The Nexus Network Resource Conflicts and Social Justice workshop, held at the Institute of Development Studies on 29 February 2016, provided the opportunity to tease out often implicit and unstated challenges that come with nexus frameworks and nexus thinking.
The aim of the workshop was to stimulate debate between diverse stakeholders on these contested issues and create the opportunity to tease out the academic, civil society activist, business and policy challenges as well as develop research agendas around the themes of the nexus, resource conflicts and social justice. Around 40 people from different research backgrounds, activists and NGOs took part in the one-day event.
The report of the workshop addresses issues around:
- What is the Nexus debate and what is missing the from the debate?
- What are the on-the-ground challenges of integration across diverse political and geographical scales?
- How nexus thinking is being picked up in bureaucracies, institutions and scientific bodies, especially in the global South where capacity to deal with data/ knowledge challenges can be limited.
- Can ‘nexus thinking’ be used to achieve social justice in resource management?
- How are competing trade-offs and their associated resource conflicts dealt with across local and national scales?
- What does it mean to securitize water, food, energy and the environment/ climate?
- Is this securitization enhancing local people’s wellbeing and rights or is it allowing new actors to increase the insecurities of poor and marginalised people?
Discussions at the workshop highlighted a number of aspects about nexus-thinking which we may usefully take into future debates:
What does ‘nexus’ mean to different people?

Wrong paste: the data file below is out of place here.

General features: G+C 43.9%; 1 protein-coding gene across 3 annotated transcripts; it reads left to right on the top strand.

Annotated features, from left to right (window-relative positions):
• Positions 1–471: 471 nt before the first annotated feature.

First and most clearly there are diverse framings of the nexus. Nexus means different things to different people and there is no homogeneity amongst actors in how they see the nexus. There is value in linking issues across different sectors and silos but we need to get beyond the notion that everything is connected. Nexus thinking is also important for elite and high end consumers to be aware of embodied land, water, labour in everything we consume.
Nexus as a buzzword
Second, nexus is of course a new buzzword and development discourse. And it’s important to unpack it as we have done in this workshop. Indeed, the workshop illustrated the value of reflexive social science approaches which aim to understand and keep open definitions, rather than closing them down. Furthermore, nexus thinking is about understanding risks but risks are also differently defined. Examples from southern Africa show that often companies offload risks to local and marginalised land and water users whilst reaping most of the rewards themselves.
Sustainable Development Goals
Finally, there is a need to also ensure that integrated thinking is pursued in the Sustainable Development Goals agenda. Nexus thinking could be valuable here not only as an instrumental framework with which to analyse interconnections between resources, but as a site at which to construct democratic encounters, and to hold powerful players to account. If this is to occur, nexus thinking then must become truly transdisciplinary, a process of equal exchange between disciplines, where scientists and citizens participate together in discussion and decision-making.
To read more about the discussions, please download the full report here NexusNetworkResourceConflictsworkshop29Feb16_reportb